[12209.479131] option: v0.7.2:USB Driver for GSM modems
[12209.481986] option 3-1:1.0: GSM modem (1-port) converter detected
[12209.484529] usb 3-1: GSM modem (1-port) converter now attached to ttyUSB0
[12209.484589] option 3-1:1.1: GSM modem (1-port) converter detected
[12209.486172] usb 3-1: GSM modem (1-port) converter now attached to ttyUSB1
[12209.486229] option 3-1:1.2: GSM modem (1-port) converter detected
[12209.486653] usb 3-1: GSM modem (1-port) converter now attached to ttyUSB2

My device is registered as GSM modem and has attached to ttyUSB0, ttyUSB1, and ttyUSB2. This result might be different in your system but find out these information, especially what terminal is your device attached to. There is no exception to CDMA phone / mobile. Unless it is not detected by system, you can proceed to next stage.

Our device is registered now, then let’s see the /dev directory to make sure.

ls /dev | grep tty

Because my device is attached as ttyUSB0, ttyUSB1, and ttyUSB2, I make sure that these file is present at /dev directory. Once we have confirmed it, we can proceed to next step.

Contacting and Communicating

In this step, we will try to contacting the device with information we got from previous command. Here I use terminal ttyUSB0. Start up terminal and fire cu command. But first, let’s specify our need.

In this article I need half duplex connection so I will give -h switch. The baud rate I use is 38400 (this is standard rate). And the line I use is /dev/ttyUSB0. Now let’s type on terminal:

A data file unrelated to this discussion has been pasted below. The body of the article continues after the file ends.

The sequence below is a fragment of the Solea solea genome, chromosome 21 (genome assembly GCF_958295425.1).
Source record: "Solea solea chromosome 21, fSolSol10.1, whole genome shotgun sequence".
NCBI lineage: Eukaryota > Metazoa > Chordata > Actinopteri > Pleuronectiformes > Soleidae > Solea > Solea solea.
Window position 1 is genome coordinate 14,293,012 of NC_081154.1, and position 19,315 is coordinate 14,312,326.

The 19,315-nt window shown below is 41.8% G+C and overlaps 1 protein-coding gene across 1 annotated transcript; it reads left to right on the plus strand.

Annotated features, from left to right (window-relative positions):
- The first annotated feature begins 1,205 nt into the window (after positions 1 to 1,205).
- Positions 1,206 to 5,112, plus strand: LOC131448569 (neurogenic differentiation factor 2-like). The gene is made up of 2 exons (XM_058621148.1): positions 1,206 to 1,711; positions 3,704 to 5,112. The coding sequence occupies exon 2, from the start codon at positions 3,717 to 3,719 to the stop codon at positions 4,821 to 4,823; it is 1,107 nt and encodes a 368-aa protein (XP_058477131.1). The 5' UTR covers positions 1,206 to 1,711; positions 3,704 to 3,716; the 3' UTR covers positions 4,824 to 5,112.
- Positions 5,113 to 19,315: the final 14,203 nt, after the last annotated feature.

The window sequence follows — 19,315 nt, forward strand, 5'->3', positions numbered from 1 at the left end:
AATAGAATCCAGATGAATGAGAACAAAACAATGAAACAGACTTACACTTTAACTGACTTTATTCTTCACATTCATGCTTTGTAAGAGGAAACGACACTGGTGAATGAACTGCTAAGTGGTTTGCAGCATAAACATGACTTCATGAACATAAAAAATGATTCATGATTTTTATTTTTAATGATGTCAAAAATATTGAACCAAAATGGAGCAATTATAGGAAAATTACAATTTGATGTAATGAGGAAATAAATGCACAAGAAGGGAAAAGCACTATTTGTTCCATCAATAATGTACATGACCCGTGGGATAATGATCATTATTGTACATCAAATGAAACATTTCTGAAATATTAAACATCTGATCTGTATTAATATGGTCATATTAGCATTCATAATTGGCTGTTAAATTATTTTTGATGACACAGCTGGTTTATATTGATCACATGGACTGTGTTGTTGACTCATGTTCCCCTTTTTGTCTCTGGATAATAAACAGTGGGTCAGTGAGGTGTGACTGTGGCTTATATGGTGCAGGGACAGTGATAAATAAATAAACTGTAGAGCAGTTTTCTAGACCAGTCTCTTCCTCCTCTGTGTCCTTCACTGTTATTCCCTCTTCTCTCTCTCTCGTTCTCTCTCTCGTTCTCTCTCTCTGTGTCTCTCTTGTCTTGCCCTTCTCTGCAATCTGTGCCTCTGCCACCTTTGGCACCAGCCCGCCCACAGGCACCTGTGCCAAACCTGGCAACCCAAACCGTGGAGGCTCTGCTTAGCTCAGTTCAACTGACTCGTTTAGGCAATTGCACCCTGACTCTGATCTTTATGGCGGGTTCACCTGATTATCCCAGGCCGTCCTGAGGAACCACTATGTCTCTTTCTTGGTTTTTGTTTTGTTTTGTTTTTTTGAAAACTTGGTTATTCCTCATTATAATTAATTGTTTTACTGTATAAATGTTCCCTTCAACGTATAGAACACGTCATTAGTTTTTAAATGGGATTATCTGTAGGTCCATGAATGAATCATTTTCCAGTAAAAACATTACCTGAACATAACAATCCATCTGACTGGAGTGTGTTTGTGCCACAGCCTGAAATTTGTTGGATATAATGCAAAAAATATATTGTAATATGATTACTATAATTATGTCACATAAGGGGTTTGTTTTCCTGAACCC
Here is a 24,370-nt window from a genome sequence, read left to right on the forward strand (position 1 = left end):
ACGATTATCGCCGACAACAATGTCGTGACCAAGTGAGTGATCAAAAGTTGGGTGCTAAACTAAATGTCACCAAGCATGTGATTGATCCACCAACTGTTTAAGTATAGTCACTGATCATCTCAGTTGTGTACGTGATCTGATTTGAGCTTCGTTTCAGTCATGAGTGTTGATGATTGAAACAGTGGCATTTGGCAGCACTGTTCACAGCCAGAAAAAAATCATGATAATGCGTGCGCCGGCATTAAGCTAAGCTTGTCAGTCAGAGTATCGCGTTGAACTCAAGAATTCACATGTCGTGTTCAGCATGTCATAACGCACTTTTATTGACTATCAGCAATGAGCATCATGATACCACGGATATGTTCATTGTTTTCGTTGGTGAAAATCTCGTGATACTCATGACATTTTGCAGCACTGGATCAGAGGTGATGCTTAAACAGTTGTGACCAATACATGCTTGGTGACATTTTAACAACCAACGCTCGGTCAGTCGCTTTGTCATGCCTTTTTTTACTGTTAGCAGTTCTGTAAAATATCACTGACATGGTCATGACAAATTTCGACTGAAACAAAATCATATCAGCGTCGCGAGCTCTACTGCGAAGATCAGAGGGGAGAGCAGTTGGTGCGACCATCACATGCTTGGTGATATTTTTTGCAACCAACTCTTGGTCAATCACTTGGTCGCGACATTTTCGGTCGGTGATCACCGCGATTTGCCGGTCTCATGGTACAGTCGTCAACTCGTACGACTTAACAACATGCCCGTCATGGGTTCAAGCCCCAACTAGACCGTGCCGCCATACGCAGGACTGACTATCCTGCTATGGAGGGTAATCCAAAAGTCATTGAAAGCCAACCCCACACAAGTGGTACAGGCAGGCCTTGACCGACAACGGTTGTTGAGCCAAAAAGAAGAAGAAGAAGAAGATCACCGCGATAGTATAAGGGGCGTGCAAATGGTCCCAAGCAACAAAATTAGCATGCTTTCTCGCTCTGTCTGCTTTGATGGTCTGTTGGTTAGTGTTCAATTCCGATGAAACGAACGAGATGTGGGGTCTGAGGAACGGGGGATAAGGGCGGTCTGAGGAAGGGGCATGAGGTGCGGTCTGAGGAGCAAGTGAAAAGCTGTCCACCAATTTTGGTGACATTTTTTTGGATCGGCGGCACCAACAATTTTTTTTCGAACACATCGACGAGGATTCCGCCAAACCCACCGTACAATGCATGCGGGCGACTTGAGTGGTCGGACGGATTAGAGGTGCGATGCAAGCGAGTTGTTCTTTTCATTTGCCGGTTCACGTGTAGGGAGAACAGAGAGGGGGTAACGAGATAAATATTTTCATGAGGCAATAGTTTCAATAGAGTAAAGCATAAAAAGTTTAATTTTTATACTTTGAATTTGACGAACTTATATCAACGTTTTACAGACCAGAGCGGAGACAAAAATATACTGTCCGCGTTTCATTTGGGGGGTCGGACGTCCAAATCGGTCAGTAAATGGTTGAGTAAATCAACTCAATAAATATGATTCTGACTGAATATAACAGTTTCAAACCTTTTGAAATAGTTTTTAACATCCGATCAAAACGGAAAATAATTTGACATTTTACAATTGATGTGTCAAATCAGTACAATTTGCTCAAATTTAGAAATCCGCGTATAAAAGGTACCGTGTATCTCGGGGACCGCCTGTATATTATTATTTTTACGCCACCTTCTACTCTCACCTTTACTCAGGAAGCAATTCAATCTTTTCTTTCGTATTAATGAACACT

cu -h -s 38400 -l /dev/ttyUSB0

If you are success, you will see a “Connected.” message on your terminal. Congratulation, in this stage we have established the connection to remote device.

Now, test if AT command is recognized by device. Give this command to your terminal:


You should has OK response from device indicated that your device is supporting AT command.

Sometimes your device echoing every character you type. For example you type AT but in your terminal you see AATT. It would be difficult to see what command you have typed actually. For that case, we will disable the echo by giving command:


And gotcha, you have your terminal give clear message.

To disconnecting your connection, you can type ~. (a tilde followed by a point), and press enter (carriage return). You should see the message “Disconnected” and be returned to your prompt (terminal).

Happy hacking! 😀

In previous article, we have discussed some basic for network programming such as IP, port number, and byte order of computer. In this article we will look some API and its basic usage.

Converting Byte Order

We have know that each computer might have different endian but the network infrastructure ensure format in network order. To convert our host order to network order (or vice versa) we can use some function:


Some Structs

We will discussed some struct used here. Try to remember them, okay?